Feeds

Coder Android tablet love on (a bit of a) wane

Googasm falling

  • alert
  • submit to reddit

Boost IT visibility and business value

Developer interest in Android phones and tablets is on the wane – at least a bit – according to a new study.

The latest mobile-developer survey from IDC and Appcelerator – the Silicon Valley outfit whose Titanium kit lets coders build native mobile apps with traditional web tools – indicates that during the first quarter, developer interest in Android phones dropped two percentage points to 85 per cent, while interest in Android tablets fell three points to 71 per cent.

These aren't enormous drops, but previously, interest in Google's mobile OS had been on the rise. With the last IDC-Appcelerator study, interest in Android tablets rose 12 per cent. "We're seeing some bumps in the road here for Android beyond the phone," Appcelerator vice president of marketing Scott Schwarzhoff tells The Register.

On the latest survey – which includes responses from 2,760 Appcelerator Titanium developers – 63 per cent of respondents said that device fragmentation is the biggest risk to Android. Thirty per cent cited "weak initial traction" from Android tablets, and 28 per cent cited the presence of multiple Android app stores.

But when it comes to fragmentation, Android isn't the main concern among coders, according to the survey. Asked which area of fragmentation is of greatest concern when developing mobile applications, 33 per cent cited "skills fragmentation" (having to learn, say, both Objective C for iOS and Java for Android), 22 per cent cited fragmentation across OSes, and 21 per cent cited fragmentation within the Android market.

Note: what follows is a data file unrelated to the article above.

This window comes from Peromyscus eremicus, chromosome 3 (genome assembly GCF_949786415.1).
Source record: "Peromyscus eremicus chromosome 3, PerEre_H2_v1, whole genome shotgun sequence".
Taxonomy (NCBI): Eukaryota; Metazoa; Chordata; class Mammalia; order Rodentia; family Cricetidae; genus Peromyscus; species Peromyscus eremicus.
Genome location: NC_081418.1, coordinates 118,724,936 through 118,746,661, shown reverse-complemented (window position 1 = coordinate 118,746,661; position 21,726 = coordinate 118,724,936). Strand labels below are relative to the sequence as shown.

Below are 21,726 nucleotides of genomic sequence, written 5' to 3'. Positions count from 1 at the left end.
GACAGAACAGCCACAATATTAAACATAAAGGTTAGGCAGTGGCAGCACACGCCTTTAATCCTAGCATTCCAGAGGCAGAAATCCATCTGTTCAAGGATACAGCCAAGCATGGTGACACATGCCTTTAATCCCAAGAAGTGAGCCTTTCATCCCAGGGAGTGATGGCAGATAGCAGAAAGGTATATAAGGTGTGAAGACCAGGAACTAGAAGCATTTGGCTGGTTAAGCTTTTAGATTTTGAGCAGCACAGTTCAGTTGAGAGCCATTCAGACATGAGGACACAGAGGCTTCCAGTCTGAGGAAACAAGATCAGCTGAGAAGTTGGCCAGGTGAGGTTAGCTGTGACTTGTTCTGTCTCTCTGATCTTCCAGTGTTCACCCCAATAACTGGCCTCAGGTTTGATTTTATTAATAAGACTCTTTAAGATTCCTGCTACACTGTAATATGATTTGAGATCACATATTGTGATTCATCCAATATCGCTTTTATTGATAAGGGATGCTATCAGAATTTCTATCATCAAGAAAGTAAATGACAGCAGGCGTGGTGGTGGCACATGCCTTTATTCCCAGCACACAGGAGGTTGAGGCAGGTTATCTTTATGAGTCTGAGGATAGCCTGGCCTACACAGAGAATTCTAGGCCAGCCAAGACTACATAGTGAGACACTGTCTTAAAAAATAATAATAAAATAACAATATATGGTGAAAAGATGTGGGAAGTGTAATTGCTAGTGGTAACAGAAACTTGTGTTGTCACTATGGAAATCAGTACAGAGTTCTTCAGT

Despite the apparent drop in Android interest, the platform is still second only to Apple's iOS platform. Ninety-one per cent of coders said they are "very interested" in developing for the iPhone, and 86 per cent said they were very interested in the iPad, while 29 per cent pointed to Microsoft Windows Phone 7, 27 per cent pointed to the BlackBerry, and 20 per cent pointed to the RIM PlayBook tablet. HP's upcoming webOS tablet was next in line at 17 per cent. ®

Boost IT visibility and business value

More from The Register

next story
KDE releases ice-cream coloured Plasma 5 just in time for summer
Melty but refreshing - popular rival to Mint's Cinnamon's still a work in progress
Leaked Windows Phone 8.1 Update specs tease details of Nokia's next mobes
New screen sizes, dual SIMs, voice over LTE, and more
Secure microkernel that uses maths to be 'bug free' goes open source
Hacker-repelling, drone-protecting code will soon be yours to tweak as you see fit
Mozilla keeps its Beard, hopes anti-gay marriage troubles are now over
Plenty on new CEO's todo list – starting with Firefox's slipping grasp
Apple: We'll unleash OS X Yosemite beta on the MASSES on 24 July
Starting today, regular fanbois will be guinea pigs, it tells Reg
Another day, another Firefox: Version 31 is upon us ALREADY
Web devs, Mozilla really wants you to like this one
Cloudy CoreOS Linux distro declares itself production-ready
Lightweight, container-happy Linux gets first Stable release
prev story

Whitepapers

Implementing global e-invoicing with guaranteed legal certainty
Explaining the role local tax compliance plays in successful supply chain management and e-business and how leading global brands are addressing this.
Consolidation: The Foundation for IT Business Transformation
In this whitepaper learn how effective consolidation of IT and business resources can enable multiple, meaningful business benefits.
Backing up Big Data
Solving backup challenges and “protect everything from everywhere,” as we move into the era of big data management and the adoption of BYOD.
Boost IT visibility and business value
How building a great service catalog relieves pressure points and demonstrates the value of IT service management.
Why and how to choose the right cloud vendor
The benefits of cloud-based storage in your processes. Eliminate onsite, disk-based backup and archiving in favor of cloud-based data protection.